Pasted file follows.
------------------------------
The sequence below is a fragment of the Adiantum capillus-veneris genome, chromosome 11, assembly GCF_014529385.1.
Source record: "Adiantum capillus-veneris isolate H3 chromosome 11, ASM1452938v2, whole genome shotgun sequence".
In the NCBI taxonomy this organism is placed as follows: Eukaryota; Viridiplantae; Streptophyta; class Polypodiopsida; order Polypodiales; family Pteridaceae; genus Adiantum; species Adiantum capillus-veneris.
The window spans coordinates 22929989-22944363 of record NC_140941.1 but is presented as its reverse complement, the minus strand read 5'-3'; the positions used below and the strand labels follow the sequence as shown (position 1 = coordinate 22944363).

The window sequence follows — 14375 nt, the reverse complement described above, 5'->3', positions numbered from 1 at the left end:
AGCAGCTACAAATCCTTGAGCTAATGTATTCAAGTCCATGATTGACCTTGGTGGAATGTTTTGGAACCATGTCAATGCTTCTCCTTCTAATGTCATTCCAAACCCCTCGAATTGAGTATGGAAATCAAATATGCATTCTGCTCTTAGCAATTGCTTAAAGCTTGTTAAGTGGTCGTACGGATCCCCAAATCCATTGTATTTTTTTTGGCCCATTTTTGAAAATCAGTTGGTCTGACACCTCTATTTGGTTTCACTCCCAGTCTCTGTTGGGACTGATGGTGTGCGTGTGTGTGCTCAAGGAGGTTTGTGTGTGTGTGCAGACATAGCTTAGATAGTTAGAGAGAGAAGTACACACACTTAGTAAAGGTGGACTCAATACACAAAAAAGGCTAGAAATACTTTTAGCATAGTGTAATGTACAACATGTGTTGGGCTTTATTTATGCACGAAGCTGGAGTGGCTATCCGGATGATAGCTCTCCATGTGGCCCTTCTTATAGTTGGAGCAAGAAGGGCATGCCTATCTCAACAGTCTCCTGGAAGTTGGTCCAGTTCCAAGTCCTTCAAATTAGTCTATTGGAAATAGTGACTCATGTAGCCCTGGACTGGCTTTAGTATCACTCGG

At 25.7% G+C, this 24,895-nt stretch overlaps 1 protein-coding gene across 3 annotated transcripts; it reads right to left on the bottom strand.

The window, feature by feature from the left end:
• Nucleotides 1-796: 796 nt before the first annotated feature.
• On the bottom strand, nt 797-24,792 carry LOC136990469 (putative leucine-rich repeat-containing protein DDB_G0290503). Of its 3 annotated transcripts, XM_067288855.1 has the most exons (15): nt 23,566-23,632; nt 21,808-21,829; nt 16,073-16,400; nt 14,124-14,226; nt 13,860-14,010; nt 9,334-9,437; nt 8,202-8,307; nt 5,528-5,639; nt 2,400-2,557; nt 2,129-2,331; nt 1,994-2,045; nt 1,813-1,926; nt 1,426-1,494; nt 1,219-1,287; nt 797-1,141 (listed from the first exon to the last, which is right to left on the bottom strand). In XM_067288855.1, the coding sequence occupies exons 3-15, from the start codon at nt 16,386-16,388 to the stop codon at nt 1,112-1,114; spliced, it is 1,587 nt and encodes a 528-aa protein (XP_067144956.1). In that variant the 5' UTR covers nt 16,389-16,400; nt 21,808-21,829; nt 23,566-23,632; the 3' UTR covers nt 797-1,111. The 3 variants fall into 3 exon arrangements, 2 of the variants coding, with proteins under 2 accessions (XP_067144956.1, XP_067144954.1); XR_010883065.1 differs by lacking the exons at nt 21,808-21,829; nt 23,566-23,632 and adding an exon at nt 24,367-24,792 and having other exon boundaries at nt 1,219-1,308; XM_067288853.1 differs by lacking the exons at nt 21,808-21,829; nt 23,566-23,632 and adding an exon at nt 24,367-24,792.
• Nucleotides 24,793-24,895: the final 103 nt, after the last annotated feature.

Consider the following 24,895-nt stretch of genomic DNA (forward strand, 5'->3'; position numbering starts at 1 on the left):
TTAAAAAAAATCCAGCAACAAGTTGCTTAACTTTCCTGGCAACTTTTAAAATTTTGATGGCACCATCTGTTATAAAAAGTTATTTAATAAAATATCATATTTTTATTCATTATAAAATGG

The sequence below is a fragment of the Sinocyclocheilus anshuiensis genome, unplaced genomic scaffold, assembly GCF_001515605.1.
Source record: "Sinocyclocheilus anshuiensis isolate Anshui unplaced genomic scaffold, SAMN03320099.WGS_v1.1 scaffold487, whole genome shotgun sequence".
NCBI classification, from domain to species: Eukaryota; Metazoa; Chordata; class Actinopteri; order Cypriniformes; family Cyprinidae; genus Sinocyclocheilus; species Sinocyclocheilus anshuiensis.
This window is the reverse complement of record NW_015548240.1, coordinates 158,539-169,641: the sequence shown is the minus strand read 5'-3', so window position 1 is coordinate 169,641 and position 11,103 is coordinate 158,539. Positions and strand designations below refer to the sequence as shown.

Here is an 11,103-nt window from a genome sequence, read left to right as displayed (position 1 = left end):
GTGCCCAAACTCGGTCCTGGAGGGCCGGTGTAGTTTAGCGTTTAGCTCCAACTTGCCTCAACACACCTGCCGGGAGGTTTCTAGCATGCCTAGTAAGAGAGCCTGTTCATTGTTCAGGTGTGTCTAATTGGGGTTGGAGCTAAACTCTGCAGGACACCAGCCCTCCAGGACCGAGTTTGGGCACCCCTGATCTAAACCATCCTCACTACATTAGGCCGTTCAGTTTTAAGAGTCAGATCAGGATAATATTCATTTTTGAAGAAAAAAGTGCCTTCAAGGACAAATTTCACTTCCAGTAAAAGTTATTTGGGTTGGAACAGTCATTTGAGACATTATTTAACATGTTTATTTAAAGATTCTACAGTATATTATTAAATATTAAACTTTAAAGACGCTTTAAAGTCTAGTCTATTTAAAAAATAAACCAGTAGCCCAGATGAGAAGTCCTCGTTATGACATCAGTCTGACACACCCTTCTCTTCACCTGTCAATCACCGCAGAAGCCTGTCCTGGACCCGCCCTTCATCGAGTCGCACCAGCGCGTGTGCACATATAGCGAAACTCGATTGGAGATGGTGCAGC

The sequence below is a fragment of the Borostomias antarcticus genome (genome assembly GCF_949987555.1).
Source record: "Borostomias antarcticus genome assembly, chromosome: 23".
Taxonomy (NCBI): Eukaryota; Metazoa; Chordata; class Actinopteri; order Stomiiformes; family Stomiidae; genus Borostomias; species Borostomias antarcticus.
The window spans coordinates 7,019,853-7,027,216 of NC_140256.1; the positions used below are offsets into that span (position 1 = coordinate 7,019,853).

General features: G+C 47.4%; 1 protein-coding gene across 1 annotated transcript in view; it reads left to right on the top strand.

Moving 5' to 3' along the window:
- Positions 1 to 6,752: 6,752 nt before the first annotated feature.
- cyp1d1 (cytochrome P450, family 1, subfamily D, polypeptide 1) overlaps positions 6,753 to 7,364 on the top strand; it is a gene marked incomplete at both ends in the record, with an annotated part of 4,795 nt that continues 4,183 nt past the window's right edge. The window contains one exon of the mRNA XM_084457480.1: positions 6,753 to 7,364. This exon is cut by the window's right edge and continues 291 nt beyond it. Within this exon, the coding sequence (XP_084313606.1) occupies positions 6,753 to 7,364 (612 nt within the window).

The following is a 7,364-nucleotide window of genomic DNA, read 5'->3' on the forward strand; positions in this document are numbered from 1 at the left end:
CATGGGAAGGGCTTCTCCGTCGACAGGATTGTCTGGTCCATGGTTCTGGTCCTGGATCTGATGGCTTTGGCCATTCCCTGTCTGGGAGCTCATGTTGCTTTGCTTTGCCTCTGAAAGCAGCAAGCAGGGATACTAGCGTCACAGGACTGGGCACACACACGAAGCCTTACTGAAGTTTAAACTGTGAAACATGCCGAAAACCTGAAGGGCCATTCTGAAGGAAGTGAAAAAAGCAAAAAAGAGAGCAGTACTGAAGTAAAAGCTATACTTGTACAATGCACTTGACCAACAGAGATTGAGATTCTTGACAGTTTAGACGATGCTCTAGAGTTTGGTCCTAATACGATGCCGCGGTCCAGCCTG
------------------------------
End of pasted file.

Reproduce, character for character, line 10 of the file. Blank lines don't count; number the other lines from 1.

• On the bottom strand, nt 797-24,792 carry LOC136990469 (putative leucine-rich repeat-containing protein DDB_G0290503). Of its 3 annotated transcripts, XM_067288855.1 has the most exons (15): nt 23,566-23,632; nt 21,808-21,829; nt 16,073-16,400; nt 14,124-14,226; nt 13,860-14,010; nt 9,334-9,437; nt 8,202-8,307; nt 5,528-5,639; nt 2,400-2,557; nt 2,129-2,331; nt 1,994-2,045; nt 1,813-1,926; nt 1,426-1,494; nt 1,219-1,287; nt 797-1,141 (listed from the first exon to the last, which is right to left on the bottom strand). In XM_067288855.1, the coding sequence occupies exons 3-15, from the start codon at nt 16,386-16,388 to the stop codon at nt 1,112-1,114; spliced, it is 1,587 nt and encodes a 528-aa protein (XP_067144956.1). In that variant the 5' UTR covers nt 16,389-16,400; nt 21,808-21,829; nt 23,566-23,632; the 3' UTR covers nt 797-1,111. The 3 variants fall into 3 exon arrangements, 2 of the variants coding, with proteins under 2 accessions (XP_067144956.1, XP_067144954.1); XR_010883065.1 differs by lacking the exons at nt 21,808-21,829; nt 23,566-23,632 and adding an exon at nt 24,367-24,792 and having other exon boundaries at nt 1,219-1,308; XM_067288853.1 differs by lacking the exons at nt 21,808-21,829; nt 23,566-23,632 and adding an exon at nt 24,367-24,792.